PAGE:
Living with ADHD: Expert says therapy does not “connote abnormality”


Art by Francis Obenza/ THE FLAME

DESPITE THE bumpy road, Matthew Opeña has long accepted his situation. 

Opeña’s condition presented when he had to explain his inversive actions and how his pace was not as linear as his peers.

At an early age, Opeña was diagnosed with Attention Deficit Hyperactivity Disorder (ADHD). 

His whole family migrated to Canada years after being diagnosed. Living in an unfamiliar landscape, he had no choice but to adjust his mental condition and lifestyle to a foreign culture.

Growing up with ADHD, he narrated how his desire for self-gratification made him act out of impulse so that he could actually quench his thirst for constant dopamine.

Opeña said, “Living with it is actually difficult because I am always eager to get something done quickly and sometimes no matter what actions I do, it’s not fulfilling at all.” 

Now at 19, Opeña underwent mishaps and endured what it feels like to have ADHD as an extroverted teenager who just wanted to live his life to the fullest it could possibly be.


Bag of discrepancies

As determined by Dee, people with ADHD are frequently interpreted differently due to intensive behavior and rapid shift of focus

“Usually the misconception is that they are hyper (energetic) and lack self-control. They are viewed as students who perform poorly at school,” Professor Eunica Dee told The Flame.

Assistant Professor Eunica Dee, a graduate of AB in Behavioral Science at the University and now teaches at National University-Laguna explained some pertinent patterns to better understand the patients.

“Another misconception is that they act up whenever they feel depressed or anxious,” Dee added. “They impose facetious actions as an excuse.” 

Meanwhile, Opeña said that living with ADHD is “difficult” because he’s always eager to finish tasks quickly but fails to do so. 

As mentioned by Dee, ADHD is prevalent because humans adapt continuously to society’s development, and it can genetically influence the environment. 

She added that Filipinos are more conscious about their mental health, hence the transgression it creates.

Assessment Corner

According to Dee, generating an interpretation of their condition would stipulate awareness as it creates a clear assessment and clinical interventions.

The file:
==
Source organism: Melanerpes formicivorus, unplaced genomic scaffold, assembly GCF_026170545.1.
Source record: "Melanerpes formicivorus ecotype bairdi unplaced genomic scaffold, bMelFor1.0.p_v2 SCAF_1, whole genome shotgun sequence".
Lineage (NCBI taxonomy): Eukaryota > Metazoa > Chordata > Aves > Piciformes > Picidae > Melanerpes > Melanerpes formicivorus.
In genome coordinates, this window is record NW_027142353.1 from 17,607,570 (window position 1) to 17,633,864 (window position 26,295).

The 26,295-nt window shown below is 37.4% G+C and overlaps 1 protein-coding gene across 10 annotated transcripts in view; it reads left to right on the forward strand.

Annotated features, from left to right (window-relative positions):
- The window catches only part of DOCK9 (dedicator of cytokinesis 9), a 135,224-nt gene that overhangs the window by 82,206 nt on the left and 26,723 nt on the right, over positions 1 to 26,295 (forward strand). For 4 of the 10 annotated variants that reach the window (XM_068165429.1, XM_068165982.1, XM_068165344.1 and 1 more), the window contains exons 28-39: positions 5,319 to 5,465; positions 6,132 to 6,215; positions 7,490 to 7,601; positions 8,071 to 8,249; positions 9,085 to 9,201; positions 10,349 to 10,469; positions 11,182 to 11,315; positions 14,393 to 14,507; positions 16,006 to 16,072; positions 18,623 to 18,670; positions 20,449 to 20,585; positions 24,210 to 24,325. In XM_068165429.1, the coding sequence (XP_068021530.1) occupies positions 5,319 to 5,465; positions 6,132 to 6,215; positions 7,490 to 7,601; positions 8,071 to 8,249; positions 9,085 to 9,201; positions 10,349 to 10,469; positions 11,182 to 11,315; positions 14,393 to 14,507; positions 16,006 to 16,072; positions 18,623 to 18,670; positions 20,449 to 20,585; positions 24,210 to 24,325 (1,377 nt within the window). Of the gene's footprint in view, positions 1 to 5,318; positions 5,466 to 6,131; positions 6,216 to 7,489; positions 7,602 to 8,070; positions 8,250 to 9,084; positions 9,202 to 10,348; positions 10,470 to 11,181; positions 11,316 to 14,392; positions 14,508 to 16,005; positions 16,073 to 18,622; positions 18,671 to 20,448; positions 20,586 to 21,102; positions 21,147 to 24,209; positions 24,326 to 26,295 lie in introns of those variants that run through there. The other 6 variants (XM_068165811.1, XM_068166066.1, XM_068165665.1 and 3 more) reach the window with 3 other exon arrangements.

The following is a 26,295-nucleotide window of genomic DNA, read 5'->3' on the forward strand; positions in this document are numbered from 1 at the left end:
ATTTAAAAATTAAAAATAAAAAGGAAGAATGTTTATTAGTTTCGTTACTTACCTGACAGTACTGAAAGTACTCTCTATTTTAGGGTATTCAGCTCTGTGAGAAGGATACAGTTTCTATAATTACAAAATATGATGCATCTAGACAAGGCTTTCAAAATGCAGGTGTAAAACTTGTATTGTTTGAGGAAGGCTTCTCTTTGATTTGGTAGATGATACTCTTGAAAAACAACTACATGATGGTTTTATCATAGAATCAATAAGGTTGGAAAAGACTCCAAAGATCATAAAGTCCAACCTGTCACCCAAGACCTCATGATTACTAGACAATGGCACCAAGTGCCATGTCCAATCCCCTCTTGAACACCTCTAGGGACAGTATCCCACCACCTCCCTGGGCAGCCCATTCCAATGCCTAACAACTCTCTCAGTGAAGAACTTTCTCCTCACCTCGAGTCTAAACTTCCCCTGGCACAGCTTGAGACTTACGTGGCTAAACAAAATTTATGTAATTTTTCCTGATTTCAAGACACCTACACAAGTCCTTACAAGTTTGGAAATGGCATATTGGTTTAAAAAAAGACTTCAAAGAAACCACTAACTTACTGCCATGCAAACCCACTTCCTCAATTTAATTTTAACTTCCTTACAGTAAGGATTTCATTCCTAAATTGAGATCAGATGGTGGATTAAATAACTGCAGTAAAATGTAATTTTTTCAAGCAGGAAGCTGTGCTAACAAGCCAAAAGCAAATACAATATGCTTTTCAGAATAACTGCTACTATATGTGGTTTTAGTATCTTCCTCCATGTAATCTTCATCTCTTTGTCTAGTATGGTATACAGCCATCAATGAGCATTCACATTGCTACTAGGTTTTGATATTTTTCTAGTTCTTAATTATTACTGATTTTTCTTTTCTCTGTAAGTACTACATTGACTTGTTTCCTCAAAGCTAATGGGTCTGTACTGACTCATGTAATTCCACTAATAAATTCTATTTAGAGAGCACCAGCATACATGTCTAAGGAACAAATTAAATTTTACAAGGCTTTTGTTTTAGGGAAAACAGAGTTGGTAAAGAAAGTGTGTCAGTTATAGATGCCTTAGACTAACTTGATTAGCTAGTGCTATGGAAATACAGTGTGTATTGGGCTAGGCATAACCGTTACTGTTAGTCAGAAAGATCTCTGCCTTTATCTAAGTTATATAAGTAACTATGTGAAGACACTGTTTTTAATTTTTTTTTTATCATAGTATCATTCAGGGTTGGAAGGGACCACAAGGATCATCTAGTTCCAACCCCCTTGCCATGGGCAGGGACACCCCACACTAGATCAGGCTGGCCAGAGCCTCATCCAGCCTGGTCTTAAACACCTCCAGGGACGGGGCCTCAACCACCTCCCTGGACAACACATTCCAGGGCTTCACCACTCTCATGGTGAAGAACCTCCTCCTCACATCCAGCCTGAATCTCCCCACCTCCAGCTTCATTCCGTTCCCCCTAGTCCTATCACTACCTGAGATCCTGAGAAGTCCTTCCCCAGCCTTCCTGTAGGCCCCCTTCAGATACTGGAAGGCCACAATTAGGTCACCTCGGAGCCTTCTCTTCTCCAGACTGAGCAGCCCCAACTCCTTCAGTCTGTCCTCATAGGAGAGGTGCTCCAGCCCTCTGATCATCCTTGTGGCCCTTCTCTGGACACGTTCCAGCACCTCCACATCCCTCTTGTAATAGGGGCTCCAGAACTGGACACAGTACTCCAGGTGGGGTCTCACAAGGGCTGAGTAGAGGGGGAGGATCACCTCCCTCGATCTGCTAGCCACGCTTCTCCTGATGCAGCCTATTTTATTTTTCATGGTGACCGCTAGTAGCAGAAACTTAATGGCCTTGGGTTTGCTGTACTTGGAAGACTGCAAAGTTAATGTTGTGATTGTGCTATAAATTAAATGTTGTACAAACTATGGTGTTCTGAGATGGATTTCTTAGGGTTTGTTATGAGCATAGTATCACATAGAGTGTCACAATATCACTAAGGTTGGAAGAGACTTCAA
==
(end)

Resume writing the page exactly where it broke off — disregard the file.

“Assessment is very important [because] it provides… definite diagnosis for the client and runs a better dynamic to scrutinize their needs, drive, and wants,” Dee explained.

Opeña consulted with a child psychiatrist and received therapy. Eventually, positive results appeared as he could function more comfortably in his daily life.

Dee assured that consultation does not always connote abnormality, relaying that not all her clients seeking therapy are in dire need of mental guidance.

Constant Reminders

Mental health awareness month carves a platform to show the realities beyond the optic’s view, but it should not connote that there is only a time period in caring about mental health.

“No matter how many webinars we (mental health professionals) conduct, if the society around us is still not accepting these things as part of the reality, then there will always be a stigma,” Dee reminded.

Dee, along with her friends, established a non-government organization called “Juan for Mental Health” with the objective of teaching acceptance in attempts to create an inclusive world.

“Learn to accept things so that we can heal as a community,” Dee said.

As explained by Professor Dee, in embracing the reality of neurodivergence, there are four D’s of Abnormality in psychology to keep in mind: Deviance, Distress, Dysfunction, and Danger. If these signs become visible, then intervention must be done.

“We have to realize what is really happening within us so that we can come up with a resolution,” Dee said.

Dee explained that listening and making people feel that they are not alone is already a big support. She also emphasized that empathic listening is an unconditional positive regard that a person would not be judged.

She said that taking time, patience, empathy, and kindness “would save the world.”

Asked about her message to her fellow Artlets, the professor said, “I challenge my fellow artlets. Your perception of the world will actually change how you intervene and how you will take the course through it.” F – M.I Fery

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